We all feel sick to our stomach after eating occasionally — and for many people, that'll be a sign that they're ill, or that the food they ate didn't agree with them. Some people with diabetes, both type 1 and type 2, however, complain that they're often nauseous after eating anything from a sugary snack to a healthy but light meal.
In case you were wondering if your diabetes could be to blame, the answer is a resounding "yes". The mechanisms behind this unpleasant symptom can, however, vary significantly.
What is diabetic gastroparesis?
Gastroparesis is a condition in which food does not move from your stomach to your small intestine at the normal speed, and in some cases, this process may even grind to a halt completely. After food is sufficiently processed in the stomach, strong muscles within it would typically push it down further into the digestive tract, but in people who have gastroparesis, these muscles don't function as they should. The condition is also referred to as delayed gastric emptying.
In most people who have gastroparesis, the underlying cause will never be found — but in those patients whose gastroparesis does have a known cause, diabetes is the number one culprit. It has been known that diabetes can lead to gastroparesis for nearly 100 years now, and the underlying reason behind that is that both type 1 and type 2 diabetes can lead to nerve damage. In this case, the damage is to the vagus nerve, which helps direct the stomach muscles.
What are the symptoms of diabetic gastroparesis that every diabetic should be familiar with?
Besides feelings of nausea that may lead to vomiting clearly undigested foods shortly after eating, people who have diabetic gastroparesis are also likely to experience some of the following symptoms:
- Frequent episodes of heartburn.
- Quickly feeling full, and unable to eat more, even after eating very little.
- Low appetite.
- Resulting weight loss.
- Abdominal bloating.
- Ups and downs in blood sugar levels.
- Stomach spasms that may lead to significant abdominal discomfort.
How is diabetic gastroparesis managed?
Nobody wants to live with that unpleasant set of symptoms — but unfortunately, there is no definitive cure for this condition. That means patients will have to rely on lifestyle changes, especially around the way they eat, to manage the condition. The good news here is that these changes can go a long way toward offering you relief:
- Eating smaller meals more frequently, both to reduce your symptoms and to allow you to eat more.
- Fiber-rich diets are usually encouraged, but for people with diabetic gastroparesis, they can slow gastric emptying further. You will likely be encouraged to reduce your fiber intake.
- Drinking plenty of water, often.
- Avoiding lying down shortly after you eat to help stimulate digestion. That means not eating right before bed, and gentle exercise, like a walk, after meals may greatly help patients with diabetic gastroparesis.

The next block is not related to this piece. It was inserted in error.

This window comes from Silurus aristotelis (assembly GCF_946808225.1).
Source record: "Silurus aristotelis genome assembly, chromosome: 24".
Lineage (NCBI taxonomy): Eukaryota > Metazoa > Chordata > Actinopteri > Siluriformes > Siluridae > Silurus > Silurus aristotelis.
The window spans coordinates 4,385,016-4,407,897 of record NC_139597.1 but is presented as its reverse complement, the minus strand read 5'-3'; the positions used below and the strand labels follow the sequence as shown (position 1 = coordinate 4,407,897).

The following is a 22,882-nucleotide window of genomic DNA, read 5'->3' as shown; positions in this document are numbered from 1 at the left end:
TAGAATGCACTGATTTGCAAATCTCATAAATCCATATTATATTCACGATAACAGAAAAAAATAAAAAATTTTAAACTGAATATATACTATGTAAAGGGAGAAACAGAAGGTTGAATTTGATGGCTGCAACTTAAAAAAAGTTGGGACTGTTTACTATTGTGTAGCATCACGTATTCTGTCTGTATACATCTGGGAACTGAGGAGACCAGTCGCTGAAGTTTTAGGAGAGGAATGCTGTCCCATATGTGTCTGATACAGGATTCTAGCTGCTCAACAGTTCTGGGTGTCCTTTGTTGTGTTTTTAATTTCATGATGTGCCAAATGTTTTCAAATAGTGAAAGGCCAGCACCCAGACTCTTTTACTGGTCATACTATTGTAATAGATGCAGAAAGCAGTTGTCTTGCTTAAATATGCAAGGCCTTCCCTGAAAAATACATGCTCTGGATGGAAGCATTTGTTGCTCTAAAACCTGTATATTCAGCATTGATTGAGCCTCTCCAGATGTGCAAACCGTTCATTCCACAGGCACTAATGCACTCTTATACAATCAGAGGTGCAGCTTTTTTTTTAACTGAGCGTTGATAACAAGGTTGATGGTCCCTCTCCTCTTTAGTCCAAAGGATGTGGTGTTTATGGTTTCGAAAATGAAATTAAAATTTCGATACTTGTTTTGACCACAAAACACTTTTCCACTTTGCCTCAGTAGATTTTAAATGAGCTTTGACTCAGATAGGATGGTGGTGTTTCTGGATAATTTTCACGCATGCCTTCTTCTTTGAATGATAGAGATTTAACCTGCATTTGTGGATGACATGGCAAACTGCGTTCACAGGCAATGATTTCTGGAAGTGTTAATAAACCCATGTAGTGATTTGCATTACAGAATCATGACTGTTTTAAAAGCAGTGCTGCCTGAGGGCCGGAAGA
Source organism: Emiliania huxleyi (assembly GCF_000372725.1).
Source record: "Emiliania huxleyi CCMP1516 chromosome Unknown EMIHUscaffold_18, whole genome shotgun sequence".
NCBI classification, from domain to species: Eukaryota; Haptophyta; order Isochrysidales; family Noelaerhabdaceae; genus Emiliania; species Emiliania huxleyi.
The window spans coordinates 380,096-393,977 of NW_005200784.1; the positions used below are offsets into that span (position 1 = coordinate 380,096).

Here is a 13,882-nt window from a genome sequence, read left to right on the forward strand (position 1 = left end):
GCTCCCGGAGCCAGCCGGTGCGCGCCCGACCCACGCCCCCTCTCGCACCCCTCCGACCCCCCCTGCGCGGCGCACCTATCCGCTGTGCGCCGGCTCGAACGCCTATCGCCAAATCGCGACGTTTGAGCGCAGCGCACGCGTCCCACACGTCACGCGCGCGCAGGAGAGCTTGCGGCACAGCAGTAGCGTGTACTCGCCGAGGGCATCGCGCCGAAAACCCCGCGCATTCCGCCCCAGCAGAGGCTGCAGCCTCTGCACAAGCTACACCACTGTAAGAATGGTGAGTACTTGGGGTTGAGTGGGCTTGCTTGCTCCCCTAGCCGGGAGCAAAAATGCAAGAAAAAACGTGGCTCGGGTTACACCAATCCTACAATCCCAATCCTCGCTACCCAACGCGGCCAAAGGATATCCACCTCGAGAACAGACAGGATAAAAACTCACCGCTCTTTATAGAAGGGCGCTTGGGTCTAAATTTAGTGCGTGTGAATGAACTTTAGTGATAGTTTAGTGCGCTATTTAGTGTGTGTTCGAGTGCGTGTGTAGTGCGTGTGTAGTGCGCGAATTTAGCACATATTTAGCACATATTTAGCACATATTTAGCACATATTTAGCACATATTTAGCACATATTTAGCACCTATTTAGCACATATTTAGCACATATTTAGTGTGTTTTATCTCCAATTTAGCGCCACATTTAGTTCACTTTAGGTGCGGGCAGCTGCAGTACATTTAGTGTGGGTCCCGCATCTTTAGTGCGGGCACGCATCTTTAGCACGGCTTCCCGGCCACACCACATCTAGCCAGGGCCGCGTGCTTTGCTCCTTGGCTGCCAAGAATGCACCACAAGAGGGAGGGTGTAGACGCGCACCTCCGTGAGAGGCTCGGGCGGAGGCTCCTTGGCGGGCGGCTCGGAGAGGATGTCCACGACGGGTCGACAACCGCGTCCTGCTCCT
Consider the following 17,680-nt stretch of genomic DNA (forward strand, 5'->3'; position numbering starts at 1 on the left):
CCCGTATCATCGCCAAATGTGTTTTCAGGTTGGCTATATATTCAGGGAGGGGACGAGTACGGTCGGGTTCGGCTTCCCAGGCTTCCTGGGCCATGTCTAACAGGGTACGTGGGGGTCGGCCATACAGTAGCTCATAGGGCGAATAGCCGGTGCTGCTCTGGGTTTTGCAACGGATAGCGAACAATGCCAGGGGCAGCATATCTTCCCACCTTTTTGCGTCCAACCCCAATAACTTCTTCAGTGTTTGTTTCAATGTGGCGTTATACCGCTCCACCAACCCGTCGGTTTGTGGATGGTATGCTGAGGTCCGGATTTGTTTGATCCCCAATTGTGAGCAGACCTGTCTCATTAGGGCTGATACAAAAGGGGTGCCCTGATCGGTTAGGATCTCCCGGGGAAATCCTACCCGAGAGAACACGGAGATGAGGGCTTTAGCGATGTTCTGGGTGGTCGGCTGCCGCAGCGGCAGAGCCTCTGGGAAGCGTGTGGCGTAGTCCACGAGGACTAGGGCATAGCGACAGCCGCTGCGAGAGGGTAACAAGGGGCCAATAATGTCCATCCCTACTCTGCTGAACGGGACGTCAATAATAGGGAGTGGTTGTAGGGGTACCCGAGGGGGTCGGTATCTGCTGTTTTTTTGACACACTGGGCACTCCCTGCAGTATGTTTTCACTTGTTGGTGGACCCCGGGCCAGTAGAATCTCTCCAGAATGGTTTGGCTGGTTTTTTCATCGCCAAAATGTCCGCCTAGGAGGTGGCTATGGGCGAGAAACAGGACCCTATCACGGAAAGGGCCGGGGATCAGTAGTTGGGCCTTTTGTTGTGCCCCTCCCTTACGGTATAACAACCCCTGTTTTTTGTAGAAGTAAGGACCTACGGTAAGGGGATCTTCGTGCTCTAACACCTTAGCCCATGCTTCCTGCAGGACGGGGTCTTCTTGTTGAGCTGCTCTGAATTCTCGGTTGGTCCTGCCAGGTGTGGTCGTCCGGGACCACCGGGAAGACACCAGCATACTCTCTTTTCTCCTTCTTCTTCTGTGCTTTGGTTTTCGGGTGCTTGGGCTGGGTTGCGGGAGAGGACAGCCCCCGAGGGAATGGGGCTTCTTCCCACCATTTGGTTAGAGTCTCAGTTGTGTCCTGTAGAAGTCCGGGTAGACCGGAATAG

If these lifestyle changes do not offer relief, medications may also be an option. For starters, well-controlled diabetes helps reduce the risk of developing diabetic gastroparesis in the first place, but if you already have it, aiming for excellently managed and steady blood glucose levels will help you a lot. Additional medications can also be prescribed to stimulate gastric emptying, such as Metoclopramide and Domperidone, which help your stomach muscle contract more effectively.
What else can cause nausea after eating in people with diabetes?
If all or nearly all of the symptoms of diabetic gastroparesis sound familiar to you, you can safely suspect that you have the condition — and it is time to ask your doctor about it. Starting with a simple physical exam and a chat, imaging tests and an upper gastrointestinal endoscopy can give a definitive diagnosis.
Diabetic gastroparesis is not the only cause of nausea after eating in diabetes patients, however, or even the most common one. Other culprits include:
- Hyperglycemia or hypoglycemia — high or low blood sugar levels. Adjusting your diet, eating regularly, and taking your medications exactly as prescribed will help you combat this common problem.
- Medications you take. Metformin is, for example, known to have the ability to cause nausea in some people. In this case, asking if you can be put on another medication may be a solution.
- Pancreatitis also causes nausea, and this inflammation of the pancreas is more likely to occur in people who have diabetes.
With that overview out of the way, diabetics who feel nauseous after eating often should know what time it is — time to make a doctor's appointment! Together, you and your doctor will get to the bottom of why you feel sick after you eat, and try to find the very best way to manage this symptom and, where possible, its causes.